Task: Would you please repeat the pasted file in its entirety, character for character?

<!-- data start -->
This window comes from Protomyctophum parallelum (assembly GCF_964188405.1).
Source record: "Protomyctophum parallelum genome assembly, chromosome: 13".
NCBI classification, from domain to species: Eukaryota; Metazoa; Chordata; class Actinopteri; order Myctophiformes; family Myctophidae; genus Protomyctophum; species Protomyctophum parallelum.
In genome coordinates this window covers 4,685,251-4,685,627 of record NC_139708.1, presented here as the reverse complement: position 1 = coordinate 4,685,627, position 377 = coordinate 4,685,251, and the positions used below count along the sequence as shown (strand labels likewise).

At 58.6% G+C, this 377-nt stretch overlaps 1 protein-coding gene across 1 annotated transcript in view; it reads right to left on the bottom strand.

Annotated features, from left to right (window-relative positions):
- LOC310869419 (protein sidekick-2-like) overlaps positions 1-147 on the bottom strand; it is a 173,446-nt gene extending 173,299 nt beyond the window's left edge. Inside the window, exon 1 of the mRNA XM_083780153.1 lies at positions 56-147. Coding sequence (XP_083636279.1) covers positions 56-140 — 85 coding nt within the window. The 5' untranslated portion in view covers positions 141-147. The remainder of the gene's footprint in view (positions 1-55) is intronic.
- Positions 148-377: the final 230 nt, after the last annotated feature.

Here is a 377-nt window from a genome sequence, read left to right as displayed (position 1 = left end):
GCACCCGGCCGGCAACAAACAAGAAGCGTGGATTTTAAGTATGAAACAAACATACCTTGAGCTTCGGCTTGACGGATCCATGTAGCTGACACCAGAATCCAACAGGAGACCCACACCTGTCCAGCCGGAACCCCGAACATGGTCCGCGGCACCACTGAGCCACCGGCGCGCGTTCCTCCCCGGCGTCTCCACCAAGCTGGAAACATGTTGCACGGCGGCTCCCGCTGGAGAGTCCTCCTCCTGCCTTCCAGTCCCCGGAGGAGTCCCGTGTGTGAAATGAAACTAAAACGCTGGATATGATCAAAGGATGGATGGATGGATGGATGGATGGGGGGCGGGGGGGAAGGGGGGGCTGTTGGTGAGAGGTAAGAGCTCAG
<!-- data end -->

This window comes from Protomyctophum parallelum (assembly GCF_964188405.1).
Source record: "Protomyctophum parallelum genome assembly, chromosome: 13".
NCBI classification, from domain to species: Eukaryota; Metazoa; Chordata; class Actinopteri; order Myctophiformes; family Myctophidae; genus Protomyctophum; species Protomyctophum parallelum.
In genome coordinates this window covers 4,685,251-4,685,627 of record NC_139708.1, presented here as the reverse complement: position 1 = coordinate 4,685,627, position 377 = coordinate 4,685,251, and the positions used below count along the sequence as shown (strand labels likewise).

At 58.6% G+C, this 377-nt stretch overlaps 1 protein-coding gene across 1 annotated transcript in view; it reads right to left on the bottom strand.

Annotated features, from left to right (window-relative positions):
- LOC310869419 (protein sidekick-2-like) overlaps positions 1-147 on the bottom strand; it is a 173,446-nt gene extending 173,299 nt beyond the window's left edge. Inside the window, exon 1 of the mRNA XM_083780153.1 lies at positions 56-147. Coding sequence (XP_083636279.1) covers positions 56-140 — 85 coding nt within the window. The 5' untranslated portion in view covers positions 141-147. The remainder of the gene's footprint in view (positions 1-55) is intronic.
- Positions 148-377: the final 230 nt, after the last annotated feature.

Here is a 377-nt window from a genome sequence, read left to right as displayed (position 1 = left end):
GCACCCGGCCGGCAACAAACAAGAAGCGTGGATTTTAAGTATGAAACAAACATACCTTGAGCTTCGGCTTGACGGATCCATGTAGCTGACACCAGAATCCAACAGGAGACCCACACCTGTCCAGCCGGAACCCCGAACATGGTCCGCGGCACCACTGAGCCACCGGCGCGCGTTCCTCCCCGGCGTCTCCACCAAGCTGGAAACATGTTGCACGGCGGCTCCCGCTGGAGAGTCCTCCTCCTGCCTTCCAGTCCCCGGAGGAGTCCCGTGTGTGAAATGAAACTAAAACGCTGGATATGATCAAAGGATGGATGGATGGATGGATGGATGGGGGGCGGGGGGGAAGGGGGGGCTGTTGGTGAGAGGTAAGAGCTCAG